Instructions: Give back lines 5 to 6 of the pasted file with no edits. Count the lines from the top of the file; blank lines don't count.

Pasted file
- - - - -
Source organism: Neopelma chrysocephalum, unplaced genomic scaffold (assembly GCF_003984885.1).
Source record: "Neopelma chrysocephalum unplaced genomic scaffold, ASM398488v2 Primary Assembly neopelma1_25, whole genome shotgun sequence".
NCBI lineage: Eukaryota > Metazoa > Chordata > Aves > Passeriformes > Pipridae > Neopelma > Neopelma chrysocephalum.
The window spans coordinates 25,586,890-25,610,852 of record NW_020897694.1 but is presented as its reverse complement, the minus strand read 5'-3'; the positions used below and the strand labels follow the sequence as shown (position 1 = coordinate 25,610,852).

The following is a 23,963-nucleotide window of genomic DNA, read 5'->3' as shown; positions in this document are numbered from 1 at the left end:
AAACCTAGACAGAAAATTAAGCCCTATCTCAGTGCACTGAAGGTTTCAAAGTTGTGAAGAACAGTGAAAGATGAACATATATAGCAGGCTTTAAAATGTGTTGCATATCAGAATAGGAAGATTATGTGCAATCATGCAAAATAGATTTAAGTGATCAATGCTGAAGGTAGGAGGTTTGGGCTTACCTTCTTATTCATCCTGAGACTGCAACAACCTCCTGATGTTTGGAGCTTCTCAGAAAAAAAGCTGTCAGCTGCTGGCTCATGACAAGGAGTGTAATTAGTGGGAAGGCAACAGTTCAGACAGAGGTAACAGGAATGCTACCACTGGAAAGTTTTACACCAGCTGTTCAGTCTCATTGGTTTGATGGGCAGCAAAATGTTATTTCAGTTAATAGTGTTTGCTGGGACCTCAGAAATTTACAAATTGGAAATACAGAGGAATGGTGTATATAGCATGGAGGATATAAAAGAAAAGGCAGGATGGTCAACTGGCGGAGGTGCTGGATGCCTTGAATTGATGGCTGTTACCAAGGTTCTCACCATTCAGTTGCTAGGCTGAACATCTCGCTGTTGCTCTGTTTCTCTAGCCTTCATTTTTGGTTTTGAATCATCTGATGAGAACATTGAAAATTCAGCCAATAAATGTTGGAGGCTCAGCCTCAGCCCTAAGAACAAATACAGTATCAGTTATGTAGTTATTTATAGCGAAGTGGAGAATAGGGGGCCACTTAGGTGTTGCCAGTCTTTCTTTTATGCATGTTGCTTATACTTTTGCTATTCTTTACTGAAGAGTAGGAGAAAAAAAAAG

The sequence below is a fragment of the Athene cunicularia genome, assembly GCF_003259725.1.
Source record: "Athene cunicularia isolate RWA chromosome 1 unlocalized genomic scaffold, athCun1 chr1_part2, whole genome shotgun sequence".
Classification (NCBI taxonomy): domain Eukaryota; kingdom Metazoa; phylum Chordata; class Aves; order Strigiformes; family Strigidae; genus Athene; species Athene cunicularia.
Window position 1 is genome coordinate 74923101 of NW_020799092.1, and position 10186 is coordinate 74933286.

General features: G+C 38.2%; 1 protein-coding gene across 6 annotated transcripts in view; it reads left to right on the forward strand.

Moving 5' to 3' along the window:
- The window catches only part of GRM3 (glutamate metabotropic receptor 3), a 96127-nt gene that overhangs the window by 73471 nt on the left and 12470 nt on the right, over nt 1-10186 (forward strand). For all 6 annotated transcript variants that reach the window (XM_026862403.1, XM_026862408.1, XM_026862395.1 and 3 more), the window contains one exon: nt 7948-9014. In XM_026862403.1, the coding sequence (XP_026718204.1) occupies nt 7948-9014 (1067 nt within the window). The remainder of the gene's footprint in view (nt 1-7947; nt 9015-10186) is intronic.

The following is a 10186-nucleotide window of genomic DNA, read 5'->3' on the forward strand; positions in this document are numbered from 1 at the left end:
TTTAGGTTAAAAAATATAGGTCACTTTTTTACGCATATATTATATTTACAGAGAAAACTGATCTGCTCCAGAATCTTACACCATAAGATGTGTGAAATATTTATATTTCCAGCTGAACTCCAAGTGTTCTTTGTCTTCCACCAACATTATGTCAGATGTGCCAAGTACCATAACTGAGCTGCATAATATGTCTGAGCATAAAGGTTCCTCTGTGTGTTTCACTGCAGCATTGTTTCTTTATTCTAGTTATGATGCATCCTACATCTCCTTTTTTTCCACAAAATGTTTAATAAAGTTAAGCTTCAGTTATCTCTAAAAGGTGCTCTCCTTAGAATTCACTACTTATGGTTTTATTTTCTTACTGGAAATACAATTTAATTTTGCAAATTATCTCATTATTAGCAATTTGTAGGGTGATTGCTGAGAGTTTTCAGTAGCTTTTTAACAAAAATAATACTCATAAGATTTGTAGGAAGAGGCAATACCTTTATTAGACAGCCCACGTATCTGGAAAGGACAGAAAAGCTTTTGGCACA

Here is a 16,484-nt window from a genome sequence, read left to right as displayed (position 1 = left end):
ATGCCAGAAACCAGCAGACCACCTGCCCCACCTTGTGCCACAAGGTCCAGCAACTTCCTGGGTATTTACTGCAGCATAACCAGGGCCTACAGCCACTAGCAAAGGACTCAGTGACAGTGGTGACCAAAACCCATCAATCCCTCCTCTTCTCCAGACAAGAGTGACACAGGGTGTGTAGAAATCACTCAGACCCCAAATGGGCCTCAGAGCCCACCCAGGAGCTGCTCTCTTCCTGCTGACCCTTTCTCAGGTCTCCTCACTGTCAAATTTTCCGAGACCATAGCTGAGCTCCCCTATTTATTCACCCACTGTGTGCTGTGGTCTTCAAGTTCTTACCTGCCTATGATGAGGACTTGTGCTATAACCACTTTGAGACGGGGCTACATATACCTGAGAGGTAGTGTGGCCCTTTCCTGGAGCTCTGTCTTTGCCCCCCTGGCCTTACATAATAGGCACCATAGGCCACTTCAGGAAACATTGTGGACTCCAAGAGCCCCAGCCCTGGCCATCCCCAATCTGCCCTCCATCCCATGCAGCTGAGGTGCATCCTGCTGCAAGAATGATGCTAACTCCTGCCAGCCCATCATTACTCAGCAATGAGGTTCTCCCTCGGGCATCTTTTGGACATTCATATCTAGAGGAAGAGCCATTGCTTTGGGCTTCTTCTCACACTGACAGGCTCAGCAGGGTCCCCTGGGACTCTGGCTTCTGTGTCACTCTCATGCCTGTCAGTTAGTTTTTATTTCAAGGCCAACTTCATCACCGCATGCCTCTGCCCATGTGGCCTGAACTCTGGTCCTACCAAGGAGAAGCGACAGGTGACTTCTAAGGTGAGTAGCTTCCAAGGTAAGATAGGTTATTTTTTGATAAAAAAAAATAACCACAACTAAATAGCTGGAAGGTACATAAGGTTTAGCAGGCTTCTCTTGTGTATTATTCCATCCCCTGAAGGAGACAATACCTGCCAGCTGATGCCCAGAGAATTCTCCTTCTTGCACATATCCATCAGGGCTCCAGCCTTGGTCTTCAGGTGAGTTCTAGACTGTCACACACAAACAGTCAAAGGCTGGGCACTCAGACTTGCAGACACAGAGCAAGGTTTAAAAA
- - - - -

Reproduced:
The following is a 23,963-nucleotide window of genomic DNA, read 5'->3' as shown; positions in this document are numbered from 1 at the left end:
AAACCTAGACAGAAAATTAAGCCCTATCTCAGTGCACTGAAGGTTTCAAAGTTGTGAAGAACAGTGAAAGATGAACATATATAGCAGGCTTTAAAATGTGTTGCATATCAGAATAGGAAGATTATGTGCAATCATGCAAAATAGATTTAAGTGATCAATGCTGAAGGTAGGAGGTTTGGGCTTACCTTCTTATTCATCCTGAGACTGCAACAACCTCCTGATGTTTGGAGCTTCTCAGAAAAAAAGCTGTCAGCTGCTGGCTCATGACAAGGAGTGTAATTAGTGGGAAGGCAACAGTTCAGACAGAGGTAACAGGAATGCTACCACTGGAAAGTTTTACACCAGCTGTTCAGTCTCATTGGTTTGATGGGCAGCAAAATGTTATTTCAGTTAATAGTGTTTGCTGGGACCTCAGAAATTTACAAATTGGAAATACAGAGGAATGGTGTATATAGCATGGAGGATATAAAAGAAAAGGCAGGATGGTCAACTGGCGGAGGTGCTGGATGCCTTGAATTGATGGCTGTTACCAAGGTTCTCACCATTCAGTTGCTAGGCTGAACATCTCGCTGTTGCTCTGTTTCTCTAGCCTTCATTTTTGGTTTTGAATCATCTGATGAGAACATTGAAAATTCAGCCAATAAATGTTGGAGGCTCAGCCTCAGCCCTAAGAACAAATACAGTATCAGTTATGTAGTTATTTATAGCGAAGTGGAGAATAGGGGGCCACTTAGGTGTTGCCAGTCTTTCTTTTATGCATGTTGCTTATACTTTTGCTATTCTTTACTGAAGAGTAGGAGAAAAAAAAAG